Biodiversity and Conservation

, Volume 23, Issue 3, pp 727–740 | Cite as

Shorebird assemblages respond to anthropogenic stress by altering habitat use in a wetland in India

  • K. M. Aarif
  • S. B. Muzaffar
  • S. Babu
  • P. K. Prasadan
Original Paper


Shorebirds are globally experiencing declines due to habitat loss and anthropogenic disturbance. The Central Asian Flyway hosts significant shorebirds that winter in the Indian subcontinent. The current study examined the shorebird assemblages of Kadalundi-Vallikkunnu Community Reserve, an internationally important estuarine wetland in southwestern India, to determine changes in their assemblages in relation to habitat alterations. We conducted point counts from 2005 to 2012 in mudflats, mangroves, sandy beaches and shallow water areas in Kadalundi-Vallikkunnu Community Reserve. This study measured physicochemical variables as a proxy for anthropogenic change experienced as a result of rapidly increasing human populations combined with development. We examined rainfall data during the study period to determine associations with shorebird abundance. Stepwise linear regression showed that total nitrogen and rainfall were significantly related to shorebird abundance (bird count = 306 + 213 NO3—1.13 rainfall, F = 31.20, p < 0.001). High rainfall in a given year (one-way ANOVA F = 19.91, p < 0.001) and the previous year resulted in lower shorebird counts (one-way ANOVA F = 16.01, p < 0.001). Shorebirds declined during the study period and habitat use shifted significantly from mangroves and mudflats to sandy beaches (one-way ANOVA, F = 2.18, p = 0.034). Shorebirds also exhibited a gradual decline in diversity. We conclude that altered nutrient content in this wetland resulted in changes in the prey base in the four habitat types. Shorebirds responded to these changes by increasing the use of less preferred habitat (sandy beaches). The anthropogenic influences on the wetland are large (waste disposal, sand mining, disturbance due to development) and continued pressure may result in further decline of shorebird assemblages. The results from this study indicate that certain anthropogenic disturbances, such as waste disposal and sand mining, should be reduced to maintain and improve the integrity of this wetland.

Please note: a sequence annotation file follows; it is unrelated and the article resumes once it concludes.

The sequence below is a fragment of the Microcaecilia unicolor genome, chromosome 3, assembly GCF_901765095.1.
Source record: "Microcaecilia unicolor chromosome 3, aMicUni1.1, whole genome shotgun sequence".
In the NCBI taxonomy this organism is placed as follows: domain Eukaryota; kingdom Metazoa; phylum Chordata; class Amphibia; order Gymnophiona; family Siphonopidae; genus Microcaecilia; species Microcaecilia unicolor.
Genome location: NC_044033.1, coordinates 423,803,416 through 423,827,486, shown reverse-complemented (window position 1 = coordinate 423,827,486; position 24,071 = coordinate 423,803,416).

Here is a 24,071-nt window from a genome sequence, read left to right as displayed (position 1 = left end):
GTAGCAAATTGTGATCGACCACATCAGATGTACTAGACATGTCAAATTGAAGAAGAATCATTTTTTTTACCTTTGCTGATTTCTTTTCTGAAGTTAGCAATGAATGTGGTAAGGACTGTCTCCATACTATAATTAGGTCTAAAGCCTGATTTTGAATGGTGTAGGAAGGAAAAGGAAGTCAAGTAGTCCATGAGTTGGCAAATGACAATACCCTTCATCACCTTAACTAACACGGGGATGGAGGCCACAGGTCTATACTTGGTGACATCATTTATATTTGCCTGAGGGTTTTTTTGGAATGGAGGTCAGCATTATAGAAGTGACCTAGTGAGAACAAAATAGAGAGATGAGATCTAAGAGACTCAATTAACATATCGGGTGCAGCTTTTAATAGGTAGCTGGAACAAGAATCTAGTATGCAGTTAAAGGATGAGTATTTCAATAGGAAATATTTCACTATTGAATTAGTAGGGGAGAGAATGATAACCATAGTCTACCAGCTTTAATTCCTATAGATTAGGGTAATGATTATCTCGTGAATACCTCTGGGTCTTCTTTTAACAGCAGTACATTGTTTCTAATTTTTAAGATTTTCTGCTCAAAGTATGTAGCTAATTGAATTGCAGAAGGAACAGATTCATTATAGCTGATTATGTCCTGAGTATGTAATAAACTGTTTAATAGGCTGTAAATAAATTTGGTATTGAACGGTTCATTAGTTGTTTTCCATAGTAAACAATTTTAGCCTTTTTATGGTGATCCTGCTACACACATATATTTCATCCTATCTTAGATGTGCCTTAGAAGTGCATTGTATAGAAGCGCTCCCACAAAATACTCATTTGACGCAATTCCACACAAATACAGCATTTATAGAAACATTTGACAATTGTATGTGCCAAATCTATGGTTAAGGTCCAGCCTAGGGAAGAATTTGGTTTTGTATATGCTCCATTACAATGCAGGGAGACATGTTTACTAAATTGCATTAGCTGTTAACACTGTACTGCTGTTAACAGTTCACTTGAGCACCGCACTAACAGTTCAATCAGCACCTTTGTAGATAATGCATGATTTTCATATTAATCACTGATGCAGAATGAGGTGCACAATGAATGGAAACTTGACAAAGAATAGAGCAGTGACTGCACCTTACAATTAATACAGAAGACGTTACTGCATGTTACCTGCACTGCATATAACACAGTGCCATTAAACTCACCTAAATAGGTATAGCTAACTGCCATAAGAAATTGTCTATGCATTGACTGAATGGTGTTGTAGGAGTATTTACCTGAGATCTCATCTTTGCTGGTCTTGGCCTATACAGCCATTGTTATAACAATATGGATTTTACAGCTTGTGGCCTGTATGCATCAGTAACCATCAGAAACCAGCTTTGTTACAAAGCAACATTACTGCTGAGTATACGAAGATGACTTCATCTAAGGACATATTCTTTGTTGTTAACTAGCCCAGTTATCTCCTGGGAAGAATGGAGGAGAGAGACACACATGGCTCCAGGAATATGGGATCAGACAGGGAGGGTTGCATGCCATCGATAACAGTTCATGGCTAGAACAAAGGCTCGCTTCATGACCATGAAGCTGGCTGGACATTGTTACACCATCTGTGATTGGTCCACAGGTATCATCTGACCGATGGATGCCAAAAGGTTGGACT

Shorebird decline Community reserve Habitat loss India Anthropogenic pressure Estuary 



Authors are thankful to Kerala State Forest Department for Granting research permission for our study. Financial support for the study was obtained from Moulana Azad National fellowship from University Grant Commission, New Delhi, India. SB acknowledges director Salim Ali Centre for Ornithology and Natural History for the logistic support. We are also thankful to local authorities of Kadalundi for their support in the field.


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Copyright information

© Springer Science+Business Media Dordrecht 2014

Authors and Affiliations

  • K. M. Aarif
    • 1
  • S. B. Muzaffar
    • 2
  • S. Babu
    • 3
  • P. K. Prasadan
    • 1
  1. 1.Research Department of ZoologyMary Matha Arts and Science CollegeWayanad DistrictIndia
  2. 2.Department of BiologyUnited Arab Emirates UniversityAl AinUnited Arab Emirates
  3. 3.Ornithology DivisionSálim Ali Centre for Ornithology and Natural HistoryCoimbatoreIndia

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